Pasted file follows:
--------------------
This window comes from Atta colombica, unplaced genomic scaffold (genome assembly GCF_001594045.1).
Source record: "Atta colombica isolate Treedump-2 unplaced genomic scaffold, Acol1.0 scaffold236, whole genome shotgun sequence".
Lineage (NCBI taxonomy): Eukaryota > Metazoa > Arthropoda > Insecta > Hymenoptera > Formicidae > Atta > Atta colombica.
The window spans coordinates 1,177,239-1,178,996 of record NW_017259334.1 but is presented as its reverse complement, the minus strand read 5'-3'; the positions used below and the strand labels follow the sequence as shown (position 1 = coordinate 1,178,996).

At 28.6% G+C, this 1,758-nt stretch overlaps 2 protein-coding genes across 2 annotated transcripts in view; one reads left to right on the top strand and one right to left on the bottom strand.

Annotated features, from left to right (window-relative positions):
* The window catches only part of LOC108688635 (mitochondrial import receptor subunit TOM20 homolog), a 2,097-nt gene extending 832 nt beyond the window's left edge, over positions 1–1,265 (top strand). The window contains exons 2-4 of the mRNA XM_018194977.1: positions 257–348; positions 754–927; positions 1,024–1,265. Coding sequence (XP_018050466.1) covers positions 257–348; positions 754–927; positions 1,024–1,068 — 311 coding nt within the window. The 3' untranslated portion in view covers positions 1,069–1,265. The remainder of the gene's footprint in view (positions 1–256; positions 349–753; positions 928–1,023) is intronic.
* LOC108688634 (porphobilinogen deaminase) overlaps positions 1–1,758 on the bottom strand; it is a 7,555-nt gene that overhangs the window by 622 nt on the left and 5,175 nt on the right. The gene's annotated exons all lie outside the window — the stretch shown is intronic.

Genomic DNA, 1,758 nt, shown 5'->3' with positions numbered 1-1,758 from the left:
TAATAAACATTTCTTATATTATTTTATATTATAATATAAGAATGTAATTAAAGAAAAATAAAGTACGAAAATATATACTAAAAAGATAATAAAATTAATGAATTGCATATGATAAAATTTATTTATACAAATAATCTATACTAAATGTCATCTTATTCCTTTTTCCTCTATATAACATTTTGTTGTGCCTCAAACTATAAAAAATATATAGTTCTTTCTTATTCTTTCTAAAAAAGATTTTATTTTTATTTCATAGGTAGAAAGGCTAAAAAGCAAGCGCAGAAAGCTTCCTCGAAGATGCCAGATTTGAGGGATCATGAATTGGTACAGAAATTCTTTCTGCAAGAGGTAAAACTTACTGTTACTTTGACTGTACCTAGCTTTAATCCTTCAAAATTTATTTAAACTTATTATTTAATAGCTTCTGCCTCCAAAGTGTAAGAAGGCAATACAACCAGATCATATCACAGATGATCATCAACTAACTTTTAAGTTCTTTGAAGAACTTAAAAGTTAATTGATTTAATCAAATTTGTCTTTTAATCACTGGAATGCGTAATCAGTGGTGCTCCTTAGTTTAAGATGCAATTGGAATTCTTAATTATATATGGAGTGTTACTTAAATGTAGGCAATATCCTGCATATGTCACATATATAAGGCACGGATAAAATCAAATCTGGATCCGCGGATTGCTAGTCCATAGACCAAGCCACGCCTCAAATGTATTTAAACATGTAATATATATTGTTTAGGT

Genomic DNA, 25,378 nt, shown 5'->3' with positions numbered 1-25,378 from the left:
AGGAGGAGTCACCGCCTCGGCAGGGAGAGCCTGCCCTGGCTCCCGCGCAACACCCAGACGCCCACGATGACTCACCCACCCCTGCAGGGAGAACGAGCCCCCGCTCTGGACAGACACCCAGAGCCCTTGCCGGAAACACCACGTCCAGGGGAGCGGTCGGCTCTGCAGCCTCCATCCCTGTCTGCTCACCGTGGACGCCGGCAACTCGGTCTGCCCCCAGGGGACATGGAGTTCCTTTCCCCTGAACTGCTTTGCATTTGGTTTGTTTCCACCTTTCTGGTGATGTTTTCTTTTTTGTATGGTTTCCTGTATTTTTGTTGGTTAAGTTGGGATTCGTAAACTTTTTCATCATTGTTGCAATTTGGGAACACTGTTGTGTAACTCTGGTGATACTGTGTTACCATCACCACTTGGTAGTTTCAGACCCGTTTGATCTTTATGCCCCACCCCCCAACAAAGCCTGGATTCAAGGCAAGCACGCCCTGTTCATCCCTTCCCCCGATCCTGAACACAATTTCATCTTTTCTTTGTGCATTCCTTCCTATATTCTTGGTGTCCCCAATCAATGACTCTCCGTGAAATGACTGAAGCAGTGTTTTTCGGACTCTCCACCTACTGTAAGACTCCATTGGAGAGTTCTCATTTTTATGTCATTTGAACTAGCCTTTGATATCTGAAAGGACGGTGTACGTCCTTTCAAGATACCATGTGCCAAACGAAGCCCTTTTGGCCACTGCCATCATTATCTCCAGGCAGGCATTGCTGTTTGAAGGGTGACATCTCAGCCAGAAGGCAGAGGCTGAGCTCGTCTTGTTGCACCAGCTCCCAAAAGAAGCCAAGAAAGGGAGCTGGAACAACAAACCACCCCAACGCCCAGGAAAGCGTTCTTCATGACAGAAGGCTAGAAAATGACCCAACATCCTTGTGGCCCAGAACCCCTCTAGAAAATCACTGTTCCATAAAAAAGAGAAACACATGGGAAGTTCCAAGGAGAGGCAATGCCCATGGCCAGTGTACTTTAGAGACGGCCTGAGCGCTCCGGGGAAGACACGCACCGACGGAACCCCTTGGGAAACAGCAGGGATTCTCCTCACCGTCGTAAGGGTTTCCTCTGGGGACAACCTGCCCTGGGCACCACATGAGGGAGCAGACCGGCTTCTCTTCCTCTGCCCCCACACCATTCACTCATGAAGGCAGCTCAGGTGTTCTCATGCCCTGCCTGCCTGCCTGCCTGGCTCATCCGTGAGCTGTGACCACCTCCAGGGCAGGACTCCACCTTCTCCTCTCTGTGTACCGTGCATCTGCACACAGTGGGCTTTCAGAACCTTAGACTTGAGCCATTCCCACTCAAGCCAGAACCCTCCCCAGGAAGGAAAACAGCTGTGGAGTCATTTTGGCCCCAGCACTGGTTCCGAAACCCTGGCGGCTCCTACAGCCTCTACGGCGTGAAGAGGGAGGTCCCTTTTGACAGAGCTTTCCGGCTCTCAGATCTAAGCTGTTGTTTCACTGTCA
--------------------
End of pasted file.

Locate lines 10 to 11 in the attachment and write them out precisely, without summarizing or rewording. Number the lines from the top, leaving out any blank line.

TAATAAACATTTCTTATATTATTTTATATTATAATATAAGAATGTAATTAAAGAAAAATAAAGTACGAAAATATATACTAAAAAGATAATAAAATTAATGAATTGCATATGATAAAATTTATTTATACAAATAATCTATACTAAATGTCATCTTATTCCTTTTTCCTCTATATAACATTTTGTTGTGCCTCAAACTATAAAAAATATATAGTTCTTTCTTATTCTTTCTAAAAAAGATTTTATTTTTATTTCATAGGTAGAAAGGCTAAAAAGCAAGCGCAGAAAGCTTCCTCGAAGATGCCAGATTTGAGGGATCATGAATTGGTACAGAAATTCTTTCTGCAAGAGGTAAAACTTACTGTTACTTTGACTGTACCTAGCTTTAATCCTTCAAAATTTATTTAAACTTATTATTTAATAGCTTCTGCCTCCAAAGTGTAAGAAGGCAATACAACCAGATCATATCACAGATGATCATCAACTAACTTTTAAGTTCTTTGAAGAACTTAAAAGTTAATTGATTTAATCAAATTTGTCTTTTAATCACTGGAATGCGTAATCAGTGGTGCTCCTTAGTTTAAGATGCAATTGGAATTCTTAATTATATATGGAGTGTTACTTAAATGTAGGCAATATCCTGCATATGTCACATATATAAGGCACGGATAAAATCAAATCTGGATCCGCGGATTGCTAGTCCATAGACCAAGCCACGCCTCAAATGTATTTAAACATGTAATATATATTGTTTAGGT

Genomic DNA, 25,378 nt, shown 5'->3' with positions numbered 1-25,378 from the left: